While cities are growth engines and creators of jobs and opportunity platforms, the issues of climate change linked to poverty, gender exclusion, inclusivity, and harsh environments are real, and need to be dealt with.
One of the toughest challenges that city fathers face in taking cities ahead is balancing the choices to be made between economic prosperity securing the climate and instilling inclusiveness.
This is more perplexing for a country like India which is home to 11% of the global urban population, adding one Chicago city to its urban kitty annually.
India is currently on a superfast highway, where it aims to be a 5-trillion economy by 2024-25 and also achieve the net-zero dream by 2070. A lot of this onus will lie on the shoulders of urban India.
This commitment poses a challenge to balance the trade-offs of development and prosperity – which is a tightrope to walk especially for cities considering they are dealing with people. While cities are growth engines and creators of jobs and opportunity platforms, the issues of climate change linked to poverty, gender exclusion, inclusivity, and harsh environments are real, and need to be dealt with.
A way in the right direction could be a culmination of thoughts from the two futuristic women leaders.
India’s Finance Minister Nirmala Sitharaman recently said that the ‘business as usual’ approach will not work in urban planning. It will require a paradigm change as nearly half of the country’s population will be living in cities by 2047.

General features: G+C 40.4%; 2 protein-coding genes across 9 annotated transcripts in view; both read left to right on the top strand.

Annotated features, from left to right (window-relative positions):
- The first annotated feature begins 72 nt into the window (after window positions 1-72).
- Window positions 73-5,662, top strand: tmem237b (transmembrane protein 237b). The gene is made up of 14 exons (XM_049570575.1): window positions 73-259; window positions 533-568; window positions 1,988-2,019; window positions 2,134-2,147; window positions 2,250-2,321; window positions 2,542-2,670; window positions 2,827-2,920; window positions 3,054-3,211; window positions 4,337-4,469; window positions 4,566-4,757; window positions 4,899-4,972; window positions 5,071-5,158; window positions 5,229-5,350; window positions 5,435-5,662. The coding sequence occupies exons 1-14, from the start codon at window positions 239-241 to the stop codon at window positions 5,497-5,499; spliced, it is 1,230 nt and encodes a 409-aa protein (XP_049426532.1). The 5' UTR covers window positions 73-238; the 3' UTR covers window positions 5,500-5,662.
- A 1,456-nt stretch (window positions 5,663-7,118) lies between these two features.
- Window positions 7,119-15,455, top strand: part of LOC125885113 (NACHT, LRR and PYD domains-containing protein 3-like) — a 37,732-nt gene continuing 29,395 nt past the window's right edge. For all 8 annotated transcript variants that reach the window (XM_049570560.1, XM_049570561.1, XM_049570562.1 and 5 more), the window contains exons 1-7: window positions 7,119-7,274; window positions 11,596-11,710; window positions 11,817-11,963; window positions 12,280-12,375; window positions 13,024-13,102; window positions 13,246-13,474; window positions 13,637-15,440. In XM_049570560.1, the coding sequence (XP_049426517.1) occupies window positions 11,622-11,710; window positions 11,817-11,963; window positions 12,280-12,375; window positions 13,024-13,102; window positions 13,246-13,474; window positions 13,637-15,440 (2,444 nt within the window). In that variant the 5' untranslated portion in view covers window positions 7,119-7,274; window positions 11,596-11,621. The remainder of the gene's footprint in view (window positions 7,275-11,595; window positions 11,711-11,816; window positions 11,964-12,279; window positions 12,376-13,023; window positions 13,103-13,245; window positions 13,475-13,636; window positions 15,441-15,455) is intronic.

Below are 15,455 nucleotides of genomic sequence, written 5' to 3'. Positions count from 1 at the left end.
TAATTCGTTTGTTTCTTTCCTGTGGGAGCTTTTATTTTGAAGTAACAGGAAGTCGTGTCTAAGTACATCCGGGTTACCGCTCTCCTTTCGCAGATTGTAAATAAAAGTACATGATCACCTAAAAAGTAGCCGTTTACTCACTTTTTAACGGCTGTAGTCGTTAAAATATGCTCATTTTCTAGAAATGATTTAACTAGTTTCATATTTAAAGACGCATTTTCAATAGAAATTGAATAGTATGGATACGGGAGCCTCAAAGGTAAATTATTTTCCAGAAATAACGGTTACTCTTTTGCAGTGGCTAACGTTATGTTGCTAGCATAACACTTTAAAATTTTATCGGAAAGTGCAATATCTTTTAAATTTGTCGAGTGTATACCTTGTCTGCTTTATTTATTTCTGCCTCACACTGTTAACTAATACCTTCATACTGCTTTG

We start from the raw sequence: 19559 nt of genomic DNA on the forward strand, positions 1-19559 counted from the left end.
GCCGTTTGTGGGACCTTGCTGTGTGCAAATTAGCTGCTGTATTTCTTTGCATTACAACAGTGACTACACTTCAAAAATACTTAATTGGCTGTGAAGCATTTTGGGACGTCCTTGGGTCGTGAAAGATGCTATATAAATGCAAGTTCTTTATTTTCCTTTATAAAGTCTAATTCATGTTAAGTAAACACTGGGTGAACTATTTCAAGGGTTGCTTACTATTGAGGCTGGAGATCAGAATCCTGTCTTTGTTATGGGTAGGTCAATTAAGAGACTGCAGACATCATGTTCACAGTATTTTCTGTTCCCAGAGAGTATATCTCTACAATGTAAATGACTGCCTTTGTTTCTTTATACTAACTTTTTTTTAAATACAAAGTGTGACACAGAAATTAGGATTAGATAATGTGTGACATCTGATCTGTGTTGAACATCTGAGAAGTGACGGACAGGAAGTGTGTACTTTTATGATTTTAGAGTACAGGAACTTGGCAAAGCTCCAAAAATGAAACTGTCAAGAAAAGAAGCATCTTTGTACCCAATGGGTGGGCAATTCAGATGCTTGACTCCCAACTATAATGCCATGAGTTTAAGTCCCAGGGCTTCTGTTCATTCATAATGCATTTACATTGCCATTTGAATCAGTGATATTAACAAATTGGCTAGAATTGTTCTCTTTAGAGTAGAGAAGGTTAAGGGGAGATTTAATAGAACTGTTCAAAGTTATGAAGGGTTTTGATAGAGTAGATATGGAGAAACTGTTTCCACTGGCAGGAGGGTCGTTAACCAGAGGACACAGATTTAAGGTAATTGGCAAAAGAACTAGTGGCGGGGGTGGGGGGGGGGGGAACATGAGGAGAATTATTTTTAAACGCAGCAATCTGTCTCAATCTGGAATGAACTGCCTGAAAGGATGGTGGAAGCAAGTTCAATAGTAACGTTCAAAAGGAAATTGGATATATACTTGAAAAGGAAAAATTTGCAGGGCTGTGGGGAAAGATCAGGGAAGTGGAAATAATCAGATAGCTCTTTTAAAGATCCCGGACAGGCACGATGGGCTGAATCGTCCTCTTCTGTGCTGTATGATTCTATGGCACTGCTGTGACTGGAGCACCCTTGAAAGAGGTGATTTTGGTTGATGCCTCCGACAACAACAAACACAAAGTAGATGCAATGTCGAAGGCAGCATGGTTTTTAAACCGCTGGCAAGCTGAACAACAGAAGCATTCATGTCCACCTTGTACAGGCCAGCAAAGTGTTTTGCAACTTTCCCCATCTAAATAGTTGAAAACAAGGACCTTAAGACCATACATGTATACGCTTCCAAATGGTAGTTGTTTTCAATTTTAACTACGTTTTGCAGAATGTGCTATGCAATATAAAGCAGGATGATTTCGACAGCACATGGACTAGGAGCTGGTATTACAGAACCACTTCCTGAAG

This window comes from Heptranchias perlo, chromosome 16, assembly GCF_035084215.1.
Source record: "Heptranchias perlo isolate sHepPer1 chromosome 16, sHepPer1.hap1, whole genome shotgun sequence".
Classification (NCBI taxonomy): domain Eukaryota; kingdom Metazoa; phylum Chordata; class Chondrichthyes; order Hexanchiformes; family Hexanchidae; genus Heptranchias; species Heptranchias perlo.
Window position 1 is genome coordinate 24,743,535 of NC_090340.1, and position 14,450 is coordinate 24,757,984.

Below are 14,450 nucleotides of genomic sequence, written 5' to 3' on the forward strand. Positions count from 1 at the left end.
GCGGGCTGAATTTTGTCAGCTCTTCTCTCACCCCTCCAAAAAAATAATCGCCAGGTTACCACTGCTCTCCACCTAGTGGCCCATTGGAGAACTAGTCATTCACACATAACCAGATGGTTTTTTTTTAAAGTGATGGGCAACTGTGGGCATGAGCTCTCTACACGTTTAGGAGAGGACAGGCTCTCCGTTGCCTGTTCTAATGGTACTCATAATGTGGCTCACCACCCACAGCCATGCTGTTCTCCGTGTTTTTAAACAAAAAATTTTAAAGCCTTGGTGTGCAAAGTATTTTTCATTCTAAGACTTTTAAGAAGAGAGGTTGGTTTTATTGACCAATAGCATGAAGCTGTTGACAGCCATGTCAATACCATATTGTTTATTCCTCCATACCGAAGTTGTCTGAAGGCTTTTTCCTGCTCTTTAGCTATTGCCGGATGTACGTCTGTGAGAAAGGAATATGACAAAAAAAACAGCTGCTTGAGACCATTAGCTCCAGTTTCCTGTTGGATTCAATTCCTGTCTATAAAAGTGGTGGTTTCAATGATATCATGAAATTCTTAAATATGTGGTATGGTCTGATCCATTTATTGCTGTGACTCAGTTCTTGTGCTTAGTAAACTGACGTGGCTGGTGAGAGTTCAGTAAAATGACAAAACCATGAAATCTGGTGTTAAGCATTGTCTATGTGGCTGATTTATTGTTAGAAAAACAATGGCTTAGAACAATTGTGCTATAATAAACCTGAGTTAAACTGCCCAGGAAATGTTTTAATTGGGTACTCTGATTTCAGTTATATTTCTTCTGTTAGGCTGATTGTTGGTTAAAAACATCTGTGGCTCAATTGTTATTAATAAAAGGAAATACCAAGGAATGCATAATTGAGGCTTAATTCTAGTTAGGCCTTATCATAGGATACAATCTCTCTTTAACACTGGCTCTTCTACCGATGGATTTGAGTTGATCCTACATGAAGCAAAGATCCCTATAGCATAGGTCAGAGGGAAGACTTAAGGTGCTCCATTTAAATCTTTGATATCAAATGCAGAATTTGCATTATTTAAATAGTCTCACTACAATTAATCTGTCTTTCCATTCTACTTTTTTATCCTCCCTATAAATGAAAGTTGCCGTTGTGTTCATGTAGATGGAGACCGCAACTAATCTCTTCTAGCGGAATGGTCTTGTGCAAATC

Maimunah Sharif, Executive Director of the United Nations Human Settlements Programme (UN‐Habitat), at the World Urban Forum 11 at Katowice in June 2022, highlighted how the urban world is entering a new type of multilateralism based on networking and partnerships, which are committed toward real action.
This points out that the way to balance the challenges of development and ensure cities grow sustainably is by tapping into the widening opportunities through multi-stakeholder engagements, and interlocution with civil society.
Climate protection doesn’t need to only be about spending more, but when done in a strategic and inclusive manner can create benefits at scale.
It begins with assessing city opportunity gaps with the help of tools and technology leading to climate action. Climate protection doesn’t need to only be about spending more, but when done in a strategic and inclusive manner creates benefits at scale.
At the National Institute of Urban Affairs (NIUA), the urban think tank of the Ministry of Housing and Urban Affairs, we have departed from looking at the climate through a project or programme approach, into an ecosystem approach.
The ClimateSmart Cities Assessment Framework (CSCAF) is one such diagnostic tool. Here, data is collected from cities on development indicators of urban planning and biodiversity, energy and green buildings, water management, waste management and air quality and transportation.
Cities are given ratings and equipped with roadmaps and supported through capacity capsules towards the green transition pathways.